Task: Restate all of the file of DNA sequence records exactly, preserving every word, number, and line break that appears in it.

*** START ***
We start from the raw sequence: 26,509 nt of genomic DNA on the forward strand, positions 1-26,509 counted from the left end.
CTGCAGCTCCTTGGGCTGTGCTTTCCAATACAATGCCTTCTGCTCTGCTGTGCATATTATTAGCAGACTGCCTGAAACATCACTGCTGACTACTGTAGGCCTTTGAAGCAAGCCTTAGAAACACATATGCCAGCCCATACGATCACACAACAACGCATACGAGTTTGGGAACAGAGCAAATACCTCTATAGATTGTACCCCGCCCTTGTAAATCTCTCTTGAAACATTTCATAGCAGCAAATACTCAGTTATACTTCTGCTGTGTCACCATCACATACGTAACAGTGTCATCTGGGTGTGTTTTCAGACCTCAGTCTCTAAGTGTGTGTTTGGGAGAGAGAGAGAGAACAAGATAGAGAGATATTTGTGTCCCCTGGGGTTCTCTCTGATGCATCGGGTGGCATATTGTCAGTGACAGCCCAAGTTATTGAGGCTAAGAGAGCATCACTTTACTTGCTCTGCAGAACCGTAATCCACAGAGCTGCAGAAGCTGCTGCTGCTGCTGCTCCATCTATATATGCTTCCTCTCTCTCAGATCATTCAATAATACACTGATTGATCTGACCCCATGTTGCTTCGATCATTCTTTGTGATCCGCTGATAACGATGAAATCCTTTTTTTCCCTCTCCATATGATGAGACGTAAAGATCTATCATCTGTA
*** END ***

We start from the raw sequence: 26,509 nt of genomic DNA on the forward strand, positions 1-26,509 counted from the left end.
CTGCAGCTCCTTGGGCTGTGCTTTCCAATACAATGCCTTCTGCTCTGCTGTGCATATTATTAGCAGACTGCCTGAAACATCACTGCTGACTACTGTAGGCCTTTGAAGCAAGCCTTAGAAACACATATGCCAGCCCATACGATCACACAACAACGCATACGAGTTTGGGAACAGAGCAAATACCTCTATAGATTGTACCCCGCCCTTGTAAATCTCTCTTGAAACATTTCATAGCAGCAAATACTCAGTTATACTTCTGCTGTGTCACCATCACATACGTAACAGTGTCATCTGGGTGTGTTTTCAGACCTCAGTCTCTAAGTGTGTGTTTGGGAGAGAGAGAGAGAACAAGATAGAGAGATATTTGTGTCCCCTGGGGTTCTCTCTGATGCATCGGGTGGCATATTGTCAGTGACAGCCCAAGTTATTGAGGCTAAGAGAGCATCACTTTACTTGCTCTGCAGAACCGTAATCCACAGAGCTGCAGAAGCTGCTGCTGCTGCTGCTCCATCTATATATGCTTCCTCTCTCTCAGATCATTCAATAATACACTGATTGATCTGACCCCATGTTGCTTCGATCATTCTTTGTGATCCGCTGATAACGATGAAATCCTTTTTTTCCCTCTCCATATGATGAGACGTAAAGATCTATCATCTGTA